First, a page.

13-Apr-2003 – London Marathon – 2:15:25 – Nike Air Streak Spectrum Plus
Date of birth: 17-Dec-1973
World Record duration: 16 years, 6 months
It seems trite to reduce what Paula Radcliffe achieved at the 2003 London Marathon to numbers. You already know what happened on the day, she managed to take nearly two full minutes off her world record, her new benchmark standing until 2019 and still counting as the second fastest marathon performance of all time. A paper published in the Journal of Applied Physiology discussed what was the ultimate time for the women’s marathon, similar to the two hour barrier for men. It was determined that what Radcliffe achieved was the equivalent.
It was remarkable that Radcliffe even made the start. In the month before, she had an accident with a cyclist during a training run. Her injuries included cut knees and shoulders, whiplash and a dislocated jaw. Radcliffe used emu oil, her trainer having been made aware of the cure by Olympic medallist and athletic legend Cathy Freeman. Starting strongly, Radcliffe felt that her third mile was too fast and eased off the pace. It allowed her two nearest competitors to close within 11 seconds of her by the 6th mile, when Radcliffe got back into her stride.
By the halfway point, that gap had grown into 79 seconds, Radcliffe passing through in 68:02. Her pace would only increase, and by the 17th mile she would have two minutes and 20 seconds between her and second place. Radcliffe would break the 30 kilometre world record as she went, 64 seconds ahead of her time from the 2002 Chicago Marathon. She would set the new 40 kilometre world record along the way. The wind was picking up, but the crowd knew what Radcliffe was on track to achieve and were cheering her along. With 800 metres left, Radcliffe thought to herself that if she ran the distance in under three minutes she would break the 2:16 barrier. Finding more reserves of energy, she sprinted the distance in two minutes and 25 seconds.
With it she won the race and set the new marathon world record, which was actually fast enough to qualify her for the men’s marathon world championships. The effort took its toll on her, Radcliffe suffering from severe stomach cramps during the post-race press conference. As noted above, her record would stand unbeaten for over sixteen years. It was not until Brigid Kosgei’s run at the 2019 Chicago Marathon that another woman would run faster. Even more staggering is that apart from Radcliffe and Kosgei, no other woman has ever run faster than 2:17.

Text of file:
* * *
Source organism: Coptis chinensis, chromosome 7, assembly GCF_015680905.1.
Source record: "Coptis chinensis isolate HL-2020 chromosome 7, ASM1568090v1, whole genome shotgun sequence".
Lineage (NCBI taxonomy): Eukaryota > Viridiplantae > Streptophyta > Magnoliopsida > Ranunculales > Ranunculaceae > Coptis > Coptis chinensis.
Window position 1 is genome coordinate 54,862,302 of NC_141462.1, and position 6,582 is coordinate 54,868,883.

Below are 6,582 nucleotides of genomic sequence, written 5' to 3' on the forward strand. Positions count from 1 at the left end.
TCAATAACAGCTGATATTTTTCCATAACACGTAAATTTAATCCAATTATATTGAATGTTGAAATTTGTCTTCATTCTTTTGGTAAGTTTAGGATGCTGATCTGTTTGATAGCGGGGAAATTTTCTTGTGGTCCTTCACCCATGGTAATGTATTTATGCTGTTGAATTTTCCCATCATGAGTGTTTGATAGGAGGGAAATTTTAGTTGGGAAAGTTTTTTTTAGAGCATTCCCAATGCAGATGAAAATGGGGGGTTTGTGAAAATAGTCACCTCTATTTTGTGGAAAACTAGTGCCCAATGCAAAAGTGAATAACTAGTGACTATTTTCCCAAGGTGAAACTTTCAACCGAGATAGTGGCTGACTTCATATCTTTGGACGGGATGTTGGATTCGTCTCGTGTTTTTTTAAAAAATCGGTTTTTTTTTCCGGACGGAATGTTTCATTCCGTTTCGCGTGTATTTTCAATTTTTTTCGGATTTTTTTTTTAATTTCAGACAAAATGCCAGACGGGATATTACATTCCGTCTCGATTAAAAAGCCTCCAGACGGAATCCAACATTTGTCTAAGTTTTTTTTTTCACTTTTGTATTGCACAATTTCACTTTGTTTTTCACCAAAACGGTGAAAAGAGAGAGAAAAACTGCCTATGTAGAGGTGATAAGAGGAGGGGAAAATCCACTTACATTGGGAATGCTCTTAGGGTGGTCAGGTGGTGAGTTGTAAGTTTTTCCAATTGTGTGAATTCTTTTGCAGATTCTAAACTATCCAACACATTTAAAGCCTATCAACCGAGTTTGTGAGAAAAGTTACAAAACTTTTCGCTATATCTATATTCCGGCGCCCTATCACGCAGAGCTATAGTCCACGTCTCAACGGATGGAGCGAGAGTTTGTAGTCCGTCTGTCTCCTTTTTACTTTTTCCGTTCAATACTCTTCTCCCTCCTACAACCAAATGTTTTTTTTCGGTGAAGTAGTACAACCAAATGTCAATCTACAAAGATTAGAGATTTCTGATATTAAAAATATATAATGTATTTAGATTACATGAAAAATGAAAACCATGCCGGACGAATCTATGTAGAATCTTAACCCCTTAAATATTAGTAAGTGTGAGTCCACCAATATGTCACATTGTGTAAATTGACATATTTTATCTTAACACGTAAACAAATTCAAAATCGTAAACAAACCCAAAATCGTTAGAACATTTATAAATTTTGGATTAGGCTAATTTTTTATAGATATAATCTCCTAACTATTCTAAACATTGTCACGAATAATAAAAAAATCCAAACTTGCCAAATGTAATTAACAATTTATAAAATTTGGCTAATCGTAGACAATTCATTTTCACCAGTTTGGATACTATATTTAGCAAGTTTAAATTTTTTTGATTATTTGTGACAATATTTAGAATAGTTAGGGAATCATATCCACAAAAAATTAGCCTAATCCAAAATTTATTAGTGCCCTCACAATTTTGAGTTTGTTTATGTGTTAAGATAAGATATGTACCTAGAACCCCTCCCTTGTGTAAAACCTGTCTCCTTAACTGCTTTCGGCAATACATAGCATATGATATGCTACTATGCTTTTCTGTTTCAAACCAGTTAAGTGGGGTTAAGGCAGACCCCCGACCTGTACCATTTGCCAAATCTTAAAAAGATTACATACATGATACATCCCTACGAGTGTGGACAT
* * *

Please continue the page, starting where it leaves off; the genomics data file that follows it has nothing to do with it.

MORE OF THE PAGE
The impact was felt wider than just the record books. Her performance started a boom in women’s running, sales of women’s running shoes increasing significantly in the aftermath of her performance. Radcliffe’s impact was every bit as significant as other pioneers such as Kathrine Switzer and Joan Benoit. The next challenge for Radcliffe was the 2004 Olympics. Despite her training having gone well, an abscess within her knee in the final weeks before the race required various injections of anti-inflammatories. Her body began to betray her as the race went on, and she stopped at the 36th kilometre, utterly distraught. Radcliffe would later talk about the disappointment of what she felt was like a horrible dream. Of all the races she would eventually win during her illustrious career, the 2004 Olympic marathon was the one that got away.
She would prove her abilities had not escaped her by winning the World Championship the next year, setting a new and still unbroken record time in the process wearing the latest Nike Air Zoom Marathoner racing flat in a colourway designed just for her. Despite winning the New York City Marathon in 2007 and 2008, her next attempt at the Olympics would end in her finishing 23rd. Injuries began to plague her more and more, with Radcliffe missing the 2012 Olympics due to a foot injury. She would end her career in 2015, her last run at the London Marathon netting her third place. Radcliffe remains as one of the legends of distance running. She has used her position to support anti-doping measures in athletics, having worn a red ribbon throughout her career to show her support.
Radcliffe continued to wear the Nike Air Streak Spectrum Plus for her record-setting performance, however this time in a colourway sporting red and purple flames. This was the version that Nike and streetwear label Supreme retroed in 2018. Other colourways were released as well, but the specific colourway Radcliffe wore is now quite expensive through various consignment stores. You can read more about the history of the Air Streak Spectrum Plus in regards to her 2002 world record here.